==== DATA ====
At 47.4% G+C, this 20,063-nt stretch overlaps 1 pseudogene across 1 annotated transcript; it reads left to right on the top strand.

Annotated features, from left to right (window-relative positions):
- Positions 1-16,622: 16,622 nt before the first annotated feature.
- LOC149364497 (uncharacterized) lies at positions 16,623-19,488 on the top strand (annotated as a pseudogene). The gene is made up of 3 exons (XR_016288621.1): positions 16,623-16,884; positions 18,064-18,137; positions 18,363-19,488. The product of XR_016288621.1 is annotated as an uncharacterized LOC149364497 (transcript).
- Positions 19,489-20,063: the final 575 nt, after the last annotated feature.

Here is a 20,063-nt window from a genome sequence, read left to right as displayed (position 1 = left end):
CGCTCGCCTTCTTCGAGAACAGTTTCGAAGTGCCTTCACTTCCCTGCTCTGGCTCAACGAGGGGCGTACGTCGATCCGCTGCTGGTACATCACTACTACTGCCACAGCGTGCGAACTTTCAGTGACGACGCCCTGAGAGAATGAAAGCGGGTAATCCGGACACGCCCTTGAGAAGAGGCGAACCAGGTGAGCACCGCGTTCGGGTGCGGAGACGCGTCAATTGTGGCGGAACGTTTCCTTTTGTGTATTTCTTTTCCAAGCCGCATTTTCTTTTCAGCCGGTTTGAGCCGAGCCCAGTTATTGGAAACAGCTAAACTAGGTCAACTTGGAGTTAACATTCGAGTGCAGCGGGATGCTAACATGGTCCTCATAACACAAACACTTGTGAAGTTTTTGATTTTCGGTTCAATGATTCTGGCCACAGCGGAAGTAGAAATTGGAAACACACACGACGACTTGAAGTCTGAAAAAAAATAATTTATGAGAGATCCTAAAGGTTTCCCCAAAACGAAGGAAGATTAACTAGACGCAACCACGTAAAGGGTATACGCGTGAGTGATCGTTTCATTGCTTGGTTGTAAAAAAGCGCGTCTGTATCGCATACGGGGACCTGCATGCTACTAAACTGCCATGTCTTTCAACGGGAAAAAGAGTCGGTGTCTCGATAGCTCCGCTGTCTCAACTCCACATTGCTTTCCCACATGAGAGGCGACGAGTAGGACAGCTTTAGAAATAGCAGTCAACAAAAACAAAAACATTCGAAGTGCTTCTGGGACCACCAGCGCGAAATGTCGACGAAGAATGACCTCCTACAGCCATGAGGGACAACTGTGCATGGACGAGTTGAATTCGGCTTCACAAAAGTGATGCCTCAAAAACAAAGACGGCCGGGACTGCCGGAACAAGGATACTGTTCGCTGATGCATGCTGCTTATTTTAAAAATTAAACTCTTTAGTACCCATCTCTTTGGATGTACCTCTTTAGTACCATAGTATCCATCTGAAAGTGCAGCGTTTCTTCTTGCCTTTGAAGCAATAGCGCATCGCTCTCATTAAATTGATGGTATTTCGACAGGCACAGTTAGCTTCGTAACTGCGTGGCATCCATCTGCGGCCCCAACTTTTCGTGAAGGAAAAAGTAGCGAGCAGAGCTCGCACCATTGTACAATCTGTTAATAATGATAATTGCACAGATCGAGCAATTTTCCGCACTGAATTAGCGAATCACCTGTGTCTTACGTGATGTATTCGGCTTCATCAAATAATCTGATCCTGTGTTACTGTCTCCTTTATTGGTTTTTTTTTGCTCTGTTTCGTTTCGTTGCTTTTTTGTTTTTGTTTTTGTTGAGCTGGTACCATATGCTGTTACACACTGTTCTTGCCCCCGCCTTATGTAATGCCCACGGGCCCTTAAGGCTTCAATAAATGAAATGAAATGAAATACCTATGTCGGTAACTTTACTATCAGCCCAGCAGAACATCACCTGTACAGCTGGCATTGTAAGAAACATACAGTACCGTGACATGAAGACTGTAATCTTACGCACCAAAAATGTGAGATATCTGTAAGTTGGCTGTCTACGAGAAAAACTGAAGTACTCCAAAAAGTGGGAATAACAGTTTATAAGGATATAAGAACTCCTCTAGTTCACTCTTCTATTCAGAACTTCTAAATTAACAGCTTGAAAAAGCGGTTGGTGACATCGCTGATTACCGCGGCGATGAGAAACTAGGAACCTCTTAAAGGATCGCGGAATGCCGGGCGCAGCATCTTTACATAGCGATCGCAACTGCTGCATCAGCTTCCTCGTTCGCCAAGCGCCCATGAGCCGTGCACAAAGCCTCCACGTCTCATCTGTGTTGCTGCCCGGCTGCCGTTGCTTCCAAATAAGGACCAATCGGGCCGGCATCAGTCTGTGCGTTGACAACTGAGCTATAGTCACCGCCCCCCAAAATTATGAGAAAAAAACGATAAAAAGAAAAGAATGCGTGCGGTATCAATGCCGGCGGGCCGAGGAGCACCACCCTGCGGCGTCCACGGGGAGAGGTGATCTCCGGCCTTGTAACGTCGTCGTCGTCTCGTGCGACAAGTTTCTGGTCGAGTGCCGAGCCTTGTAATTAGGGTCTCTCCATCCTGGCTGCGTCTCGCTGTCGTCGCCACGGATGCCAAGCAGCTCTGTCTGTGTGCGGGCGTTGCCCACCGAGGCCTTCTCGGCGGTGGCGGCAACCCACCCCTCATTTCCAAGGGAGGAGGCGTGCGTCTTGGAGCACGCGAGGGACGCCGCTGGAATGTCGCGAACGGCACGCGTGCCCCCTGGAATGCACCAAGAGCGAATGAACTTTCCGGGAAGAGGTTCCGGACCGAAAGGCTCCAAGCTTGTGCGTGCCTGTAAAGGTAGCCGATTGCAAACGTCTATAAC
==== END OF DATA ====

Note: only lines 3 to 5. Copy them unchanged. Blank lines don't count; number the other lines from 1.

- Positions 1-16,622: 16,622 nt before the first annotated feature.
- LOC149364497 (uncharacterized) lies at positions 16,623-19,488 on the top strand (annotated as a pseudogene). The gene is made up of 3 exons (XR_016288621.1): positions 16,623-16,884; positions 18,064-18,137; positions 18,363-19,488. The product of XR_016288621.1 is annotated as an uncharacterized LOC149364497 (transcript).
- Positions 19,489-20,063: the final 575 nt, after the last annotated feature.